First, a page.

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Bilingual people are able to use their different languages in different places, with different people and for different purposes.
Duration: 01:33
Parents are pleased with new approaches to bilingual learning. They see the advantages that children get from using both their languages.
Duration: 02:43
Research shows that there are clear educational advantages in bilingual learning, but using a Pasifika language has sometimes been considered a liability.
Duration: 01:26
Research shows that the teacher's interest, respect and care for the student is an important factor in student achievement in school.
Duration: 01:44
Academic language, and particularly academic vocabulary, is a high priority for bilingual students, across all curriculum areas.
Duration: 04:02
It’s about creating environments with students at the centre, where Pasifika students have the focus and learning support they need to lift their academic achievement patterns.
Duration: 4:21
Mutually respectful, caring and open relationships, which motivate and engage Pasifika students, form the heart of effective teaching.
Duration: 5:11
School leaders have a role in establishing practices that support the continuity of their Pasifika students’ learning as they move from and into different learning environments.
Duration: 2:48
By integrating culture, caring, challenge and support into their pedagogies, teachers strengthen relationships and build communities of learners who succeed socially and academically.
Duration: 6:21
Inclusive pedagogies, where teachers deliberately and positively draw on their Pasifika students’ resources, value the diversity of student experience and help to lift Pasifika student achievement.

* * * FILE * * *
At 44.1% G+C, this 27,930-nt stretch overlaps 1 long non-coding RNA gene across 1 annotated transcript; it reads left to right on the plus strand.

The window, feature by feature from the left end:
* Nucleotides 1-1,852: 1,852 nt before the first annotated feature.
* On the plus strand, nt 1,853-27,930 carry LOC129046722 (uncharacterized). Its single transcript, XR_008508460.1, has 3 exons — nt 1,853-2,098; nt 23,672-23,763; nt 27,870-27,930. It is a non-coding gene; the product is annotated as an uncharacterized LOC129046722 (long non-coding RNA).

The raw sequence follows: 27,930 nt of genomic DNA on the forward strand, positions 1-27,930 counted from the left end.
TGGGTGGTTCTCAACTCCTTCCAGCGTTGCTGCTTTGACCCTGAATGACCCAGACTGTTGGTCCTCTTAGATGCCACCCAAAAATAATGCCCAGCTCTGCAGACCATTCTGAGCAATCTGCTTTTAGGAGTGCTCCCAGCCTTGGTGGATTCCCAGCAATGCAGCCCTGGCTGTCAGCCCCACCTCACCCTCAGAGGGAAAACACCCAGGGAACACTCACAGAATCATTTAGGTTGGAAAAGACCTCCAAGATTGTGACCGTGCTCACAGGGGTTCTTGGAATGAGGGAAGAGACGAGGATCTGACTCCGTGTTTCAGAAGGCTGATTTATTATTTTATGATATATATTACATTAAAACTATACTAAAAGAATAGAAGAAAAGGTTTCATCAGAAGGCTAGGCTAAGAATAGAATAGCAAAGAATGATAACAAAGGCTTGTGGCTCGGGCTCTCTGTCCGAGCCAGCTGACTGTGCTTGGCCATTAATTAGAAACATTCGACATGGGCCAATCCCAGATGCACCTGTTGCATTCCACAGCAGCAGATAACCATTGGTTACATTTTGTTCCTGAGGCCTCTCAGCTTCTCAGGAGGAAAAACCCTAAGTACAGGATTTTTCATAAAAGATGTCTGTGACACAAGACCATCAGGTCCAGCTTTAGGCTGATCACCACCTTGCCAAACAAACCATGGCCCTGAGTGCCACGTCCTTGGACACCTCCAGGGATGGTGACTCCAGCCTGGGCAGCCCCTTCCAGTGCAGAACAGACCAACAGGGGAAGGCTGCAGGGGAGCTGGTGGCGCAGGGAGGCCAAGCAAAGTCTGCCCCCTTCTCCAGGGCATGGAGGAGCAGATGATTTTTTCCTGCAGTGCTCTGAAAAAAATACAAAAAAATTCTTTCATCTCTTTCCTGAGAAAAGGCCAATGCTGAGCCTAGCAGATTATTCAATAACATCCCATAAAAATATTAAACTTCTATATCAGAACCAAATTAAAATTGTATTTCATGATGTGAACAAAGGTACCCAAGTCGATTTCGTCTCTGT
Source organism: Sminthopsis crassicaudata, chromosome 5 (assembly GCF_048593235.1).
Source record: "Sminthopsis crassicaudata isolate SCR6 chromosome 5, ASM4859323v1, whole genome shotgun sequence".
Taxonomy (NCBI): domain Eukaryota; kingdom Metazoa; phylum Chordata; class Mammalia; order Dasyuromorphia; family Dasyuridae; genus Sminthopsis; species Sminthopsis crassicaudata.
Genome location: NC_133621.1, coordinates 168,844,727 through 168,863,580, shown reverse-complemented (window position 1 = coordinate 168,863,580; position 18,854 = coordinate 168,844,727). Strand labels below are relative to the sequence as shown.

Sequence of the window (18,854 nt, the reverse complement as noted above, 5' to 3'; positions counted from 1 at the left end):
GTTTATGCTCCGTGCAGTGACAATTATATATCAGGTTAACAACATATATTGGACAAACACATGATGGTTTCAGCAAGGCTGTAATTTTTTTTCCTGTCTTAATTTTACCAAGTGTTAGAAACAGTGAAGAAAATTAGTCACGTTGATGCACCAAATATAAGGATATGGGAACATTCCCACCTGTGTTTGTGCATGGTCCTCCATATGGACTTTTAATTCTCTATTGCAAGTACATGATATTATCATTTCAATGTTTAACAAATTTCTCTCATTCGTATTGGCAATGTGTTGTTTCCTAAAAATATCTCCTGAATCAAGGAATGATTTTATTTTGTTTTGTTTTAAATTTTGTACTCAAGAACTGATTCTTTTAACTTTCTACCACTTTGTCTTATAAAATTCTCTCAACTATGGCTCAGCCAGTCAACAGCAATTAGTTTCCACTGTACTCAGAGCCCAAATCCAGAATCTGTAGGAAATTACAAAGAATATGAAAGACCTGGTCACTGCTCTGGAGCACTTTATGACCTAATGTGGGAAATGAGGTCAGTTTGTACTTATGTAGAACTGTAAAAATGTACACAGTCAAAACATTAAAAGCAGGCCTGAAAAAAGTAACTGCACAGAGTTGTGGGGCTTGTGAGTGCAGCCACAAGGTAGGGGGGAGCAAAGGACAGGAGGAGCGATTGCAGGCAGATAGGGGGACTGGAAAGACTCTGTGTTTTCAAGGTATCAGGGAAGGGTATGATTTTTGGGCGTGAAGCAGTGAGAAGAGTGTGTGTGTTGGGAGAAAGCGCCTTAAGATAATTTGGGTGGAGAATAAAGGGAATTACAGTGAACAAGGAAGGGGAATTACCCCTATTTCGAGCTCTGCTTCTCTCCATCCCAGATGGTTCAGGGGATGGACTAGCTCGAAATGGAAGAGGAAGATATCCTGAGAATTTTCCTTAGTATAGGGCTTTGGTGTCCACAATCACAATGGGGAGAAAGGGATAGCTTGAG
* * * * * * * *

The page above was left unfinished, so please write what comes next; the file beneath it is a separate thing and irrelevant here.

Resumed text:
Duration: 2:06
High expectations, together with the vision of Pasifika students as successful learners, improve relationships, pedagogy and academic outcomes.
Duration: 6:17
Safe and supportive environments, with coherent, clear and consistently enforced codes of behaviour and restorative discipline practices, contribute to learning gains for Pasifika students.
Duration: 4:30
Collecting relevant and sufficient data on Pasifika students’ achievement helps schools to track the progress of their Pasifika learners, make informed changes to their pedagogy, programmes and practices and be affirmed when their data reveals learning gains.
Duration: 05:50
Pasifika students find it motivating when teachers keep them informed about their levels of achievement, share the learning intentions with them and adjust their teaching to scaffold their learning pathways so that they know exactly what to do next.
Duration: 04:38
Teachers use many different strategies to engage their Pasifika learners and help them to achieve. Their strategies work best when they are grounded in responsive and caring relationships with their Pasifika students and the focus on their learning is clear.